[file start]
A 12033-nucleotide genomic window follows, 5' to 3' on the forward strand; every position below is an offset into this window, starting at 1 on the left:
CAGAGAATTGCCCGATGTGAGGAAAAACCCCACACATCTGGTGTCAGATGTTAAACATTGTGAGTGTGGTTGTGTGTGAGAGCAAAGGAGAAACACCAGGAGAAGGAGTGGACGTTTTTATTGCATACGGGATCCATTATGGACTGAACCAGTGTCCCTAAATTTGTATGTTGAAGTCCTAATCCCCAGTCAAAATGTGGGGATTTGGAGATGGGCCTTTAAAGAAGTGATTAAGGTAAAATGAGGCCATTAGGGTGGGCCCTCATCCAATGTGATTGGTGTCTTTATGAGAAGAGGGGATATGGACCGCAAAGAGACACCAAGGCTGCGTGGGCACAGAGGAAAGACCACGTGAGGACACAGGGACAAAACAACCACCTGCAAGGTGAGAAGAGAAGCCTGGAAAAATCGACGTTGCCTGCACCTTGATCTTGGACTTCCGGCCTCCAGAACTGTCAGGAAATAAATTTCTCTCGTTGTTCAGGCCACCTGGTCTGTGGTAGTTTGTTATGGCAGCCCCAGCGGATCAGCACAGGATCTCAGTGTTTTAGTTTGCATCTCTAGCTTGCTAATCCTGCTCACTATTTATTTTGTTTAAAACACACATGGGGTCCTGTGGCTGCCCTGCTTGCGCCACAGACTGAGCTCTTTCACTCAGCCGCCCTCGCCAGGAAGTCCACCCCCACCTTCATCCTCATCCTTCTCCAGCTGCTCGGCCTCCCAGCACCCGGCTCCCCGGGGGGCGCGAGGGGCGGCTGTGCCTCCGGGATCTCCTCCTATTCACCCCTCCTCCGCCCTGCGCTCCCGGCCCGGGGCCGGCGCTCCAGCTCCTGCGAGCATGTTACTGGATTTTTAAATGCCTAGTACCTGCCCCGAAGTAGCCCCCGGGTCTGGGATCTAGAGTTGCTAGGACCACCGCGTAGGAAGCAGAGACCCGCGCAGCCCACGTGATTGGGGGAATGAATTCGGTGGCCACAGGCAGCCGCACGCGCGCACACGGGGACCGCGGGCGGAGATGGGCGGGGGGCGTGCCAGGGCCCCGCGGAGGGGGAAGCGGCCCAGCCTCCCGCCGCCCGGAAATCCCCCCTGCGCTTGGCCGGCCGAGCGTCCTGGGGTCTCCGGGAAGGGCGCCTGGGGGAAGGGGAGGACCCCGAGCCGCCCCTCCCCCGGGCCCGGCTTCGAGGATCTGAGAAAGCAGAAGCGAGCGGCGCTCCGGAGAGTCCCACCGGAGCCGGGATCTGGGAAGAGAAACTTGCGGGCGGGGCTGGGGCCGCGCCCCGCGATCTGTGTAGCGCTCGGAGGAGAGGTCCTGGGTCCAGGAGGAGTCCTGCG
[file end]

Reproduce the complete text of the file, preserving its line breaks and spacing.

A 12033-nucleotide genomic window follows, 5' to 3' on the forward strand; every position below is an offset into this window, starting at 1 on the left:
CAGAGAATTGCCCGATGTGAGGAAAAACCCCACACATCTGGTGTCAGATGTTAAACATTGTGAGTGTGGTTGTGTGTGAGAGCAAAGGAGAAACACCAGGAGAAGGAGTGGACGTTTTTATTGCATACGGGATCCATTATGGACTGAACCAGTGTCCCTAAATTTGTATGTTGAAGTCCTAATCCCCAGTCAAAATGTGGGGATTTGGAGATGGGCCTTTAAAGAAGTGATTAAGGTAAAATGAGGCCATTAGGGTGGGCCCTCATCCAATGTGATTGGTGTCTTTATGAGAAGAGGGGATATGGACCGCAAAGAGACACCAAGGCTGCGTGGGCACAGAGGAAAGACCACGTGAGGACACAGGGACAAAACAACCACCTGCAAGGTGAGAAGAGAAGCCTGGAAAAATCGACGTTGCCTGCACCTTGATCTTGGACTTCCGGCCTCCAGAACTGTCAGGAAATAAATTTCTCTCGTTGTTCAGGCCACCTGGTCTGTGGTAGTTTGTTATGGCAGCCCCAGCGGATCAGCACAGGATCTCAGTGTTTTAGTTTGCATCTCTAGCTTGCTAATCCTGCTCACTATTTATTTTGTTTAAAACACACATGGGGTCCTGTGGCTGCCCTGCTTGCGCCACAGACTGAGCTCTTTCACTCAGCCGCCCTCGCCAGGAAGTCCACCCCCACCTTCATCCTCATCCTTCTCCAGCTGCTCGGCCTCCCAGCACCCGGCTCCCCGGGGGGCGCGAGGGGCGGCTGTGCCTCCGGGATCTCCTCCTATTCACCCCTCCTCCGCCCTGCGCTCCCGGCCCGGGGCCGGCGCTCCAGCTCCTGCGAGCATGTTACTGGATTTTTAAATGCCTAGTACCTGCCCCGAAGTAGCCCCCGGGTCTGGGATCTAGAGTTGCTAGGACCACCGCGTAGGAAGCAGAGACCCGCGCAGCCCACGTGATTGGGGGAATGAATTCGGTGGCCACAGGCAGCCGCACGCGCGCACACGGGGACCGCGGGCGGAGATGGGCGGGGGGCGTGCCAGGGCCCCGCGGAGGGGGAAGCGGCCCAGCCTCCCGCCGCCCGGAAATCCCCCCTGCGCTTGGCCGGCCGAGCGTCCTGGGGTCTCCGGGAAGGGCGCCTGGGGGAAGGGGAGGACCCCGAGCCGCCCCTCCCCCGGGCCCGGCTTCGAGGATCTGAGAAAGCAGAAGCGAGCGGCGCTCCGGAGAGTCCCACCGGAGCCGGGATCTGGGAAGAGAAACTTGCGGGCGGGGCTGGGGCCGCGCCCCGCGATCTGTGTAGCGCTCGGAGGAGAGGTCCTGGGTCCAGGAGGAGTCCTGCG